Day 21 Part III - What BYU-Idaho Marine Biology Field Experience students do on their day off - Part III

About now you may be wondering if the fun and science ever stops...well, doesn't.

Remember the octopus that Dallas found in Posting #1 for today?  It expired shortly before dinner, so after dinner he dissected it with the rest of the crew looking on (and with some coaching...heh heh).

Dallas was in marine biologist heaven.

A few snips of the scissors later and he exposed the organs housed in the mantle...Elysa and Mackenzie look on.

The yellow structures are the gills...

Here's the buccal bulb, the structure that houses the beak and the radula.  That's the esophagus coming out the bottom of it.

Toward the end we released the contents of the ink sac into the dissection pan...viola - ink!

Here are MBFE class members enjoying one of the rites of passage into marine biology - writing with octopus or squid ink.

Patrick writes the same way he lives his BOLD font!

And Bailey labeled hers...just in case you're not sure what it is.

And last but not least, Dallas does his best imitation of "Davy Jones" from "Pirates of the Caribbean".

And that's a wrap for Day 21's postings.  Three weeks down, one to go.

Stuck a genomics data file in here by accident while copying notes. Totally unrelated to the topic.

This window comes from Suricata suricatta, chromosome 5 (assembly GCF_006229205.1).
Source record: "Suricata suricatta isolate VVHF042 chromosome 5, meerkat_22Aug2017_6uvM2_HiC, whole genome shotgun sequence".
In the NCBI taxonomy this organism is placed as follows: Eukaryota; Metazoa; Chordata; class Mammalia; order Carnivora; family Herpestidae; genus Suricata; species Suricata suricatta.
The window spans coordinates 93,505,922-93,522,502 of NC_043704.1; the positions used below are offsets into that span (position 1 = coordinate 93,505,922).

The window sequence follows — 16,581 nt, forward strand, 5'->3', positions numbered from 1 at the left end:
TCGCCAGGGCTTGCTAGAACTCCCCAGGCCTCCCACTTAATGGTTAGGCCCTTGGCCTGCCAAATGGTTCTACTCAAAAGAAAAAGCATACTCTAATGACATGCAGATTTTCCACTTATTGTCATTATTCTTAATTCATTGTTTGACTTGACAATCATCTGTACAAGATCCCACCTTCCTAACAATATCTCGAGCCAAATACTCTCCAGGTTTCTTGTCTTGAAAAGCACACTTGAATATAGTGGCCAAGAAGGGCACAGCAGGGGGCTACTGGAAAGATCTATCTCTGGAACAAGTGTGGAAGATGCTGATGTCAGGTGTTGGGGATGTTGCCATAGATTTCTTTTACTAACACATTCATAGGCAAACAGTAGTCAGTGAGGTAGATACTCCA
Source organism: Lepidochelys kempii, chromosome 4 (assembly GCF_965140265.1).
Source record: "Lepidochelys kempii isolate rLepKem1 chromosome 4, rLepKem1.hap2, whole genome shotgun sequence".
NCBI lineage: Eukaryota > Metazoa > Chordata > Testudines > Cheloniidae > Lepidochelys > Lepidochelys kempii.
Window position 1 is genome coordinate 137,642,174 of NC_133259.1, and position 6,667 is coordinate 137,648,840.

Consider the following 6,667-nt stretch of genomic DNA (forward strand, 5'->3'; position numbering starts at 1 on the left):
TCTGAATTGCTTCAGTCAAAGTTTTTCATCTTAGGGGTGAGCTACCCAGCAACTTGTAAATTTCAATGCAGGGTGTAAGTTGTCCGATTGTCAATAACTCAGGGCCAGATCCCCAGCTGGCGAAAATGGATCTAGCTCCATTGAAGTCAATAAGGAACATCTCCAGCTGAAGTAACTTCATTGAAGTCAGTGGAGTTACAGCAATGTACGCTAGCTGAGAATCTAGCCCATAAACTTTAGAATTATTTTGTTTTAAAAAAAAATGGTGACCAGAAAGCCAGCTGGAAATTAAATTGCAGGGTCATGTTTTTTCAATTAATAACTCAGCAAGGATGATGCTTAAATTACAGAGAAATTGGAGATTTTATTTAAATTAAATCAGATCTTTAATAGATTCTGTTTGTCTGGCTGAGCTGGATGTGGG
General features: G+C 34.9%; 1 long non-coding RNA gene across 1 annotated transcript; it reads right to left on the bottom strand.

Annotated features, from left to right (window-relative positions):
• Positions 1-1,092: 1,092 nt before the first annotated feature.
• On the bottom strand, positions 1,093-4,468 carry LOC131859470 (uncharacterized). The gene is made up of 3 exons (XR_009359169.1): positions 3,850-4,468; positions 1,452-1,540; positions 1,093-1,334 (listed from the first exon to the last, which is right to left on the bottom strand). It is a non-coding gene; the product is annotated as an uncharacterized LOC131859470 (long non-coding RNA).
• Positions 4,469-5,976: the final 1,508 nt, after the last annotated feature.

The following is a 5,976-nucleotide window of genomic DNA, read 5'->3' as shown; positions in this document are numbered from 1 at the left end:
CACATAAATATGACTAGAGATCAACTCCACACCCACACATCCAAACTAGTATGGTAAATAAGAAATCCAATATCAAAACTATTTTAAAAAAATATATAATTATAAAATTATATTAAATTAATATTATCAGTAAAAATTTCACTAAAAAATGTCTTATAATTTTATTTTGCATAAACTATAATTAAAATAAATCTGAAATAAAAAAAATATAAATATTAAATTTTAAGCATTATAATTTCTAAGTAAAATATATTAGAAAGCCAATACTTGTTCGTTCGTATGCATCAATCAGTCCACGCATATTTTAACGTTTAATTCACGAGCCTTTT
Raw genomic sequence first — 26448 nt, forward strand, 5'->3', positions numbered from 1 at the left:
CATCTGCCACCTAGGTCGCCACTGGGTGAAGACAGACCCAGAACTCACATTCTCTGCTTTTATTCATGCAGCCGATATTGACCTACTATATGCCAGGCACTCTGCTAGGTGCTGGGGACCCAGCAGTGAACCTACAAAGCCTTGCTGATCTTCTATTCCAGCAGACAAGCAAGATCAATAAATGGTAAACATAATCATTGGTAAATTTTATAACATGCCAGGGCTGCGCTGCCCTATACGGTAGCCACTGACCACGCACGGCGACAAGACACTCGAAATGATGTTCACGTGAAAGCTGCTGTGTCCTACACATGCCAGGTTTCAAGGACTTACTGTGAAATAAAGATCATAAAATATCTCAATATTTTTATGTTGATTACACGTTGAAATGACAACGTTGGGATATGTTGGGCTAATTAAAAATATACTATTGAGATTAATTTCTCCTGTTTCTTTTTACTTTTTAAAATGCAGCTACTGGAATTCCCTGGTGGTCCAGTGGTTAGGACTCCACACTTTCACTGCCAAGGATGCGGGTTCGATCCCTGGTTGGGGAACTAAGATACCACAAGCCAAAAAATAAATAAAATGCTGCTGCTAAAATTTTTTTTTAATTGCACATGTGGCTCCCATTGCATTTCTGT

Saturday, May 25, 2013

Day 21 Part II - What BYU-Idaho Marine Biology Field Experience Students do on a Saturday AFTER lunch

We made it back from South Cove in time to stow our gear, rinse our boots, and head to the Dining Hall for lunch.

After lunch a group of intrepid sand castle-builders headed off to Bastendorf Beach.  It was sunny, and windy and not what I'd call warm, but off they went.  About an hour later I went by to see what they were up to, and here's what I found...

According to Patrick, they were building a "man-castle" not a sand castle.  I have to agree that it was big.

 (L-R) Lindsey, Ty, Blake, Tony, Kristin, Patrick

And then...
The sea attacked.  Luckily the tide was going out so this didn't happen too often.  I did hear later that after some other members of the group showed up that it shifted from being a castle to a pyramid plus a couple of Sphinxes.  

I have to give it to Lindsey and Kristin for giving skim boarding a try.  Here's Lindsey...
Caught it...

Lost it...

And she's OK

Now Kristin's turn...

Started out all right...


She came up smiling!

Now Tony's turn...
Nice release

Blake's yelling, no, feet front and back, not side-by-side :-)

The board stops, and he's least he's still mostly dry.

Ty's up...
The mount...

The glide...

And a classy dismount.

And,now,  Blake, the master...

 Looking good...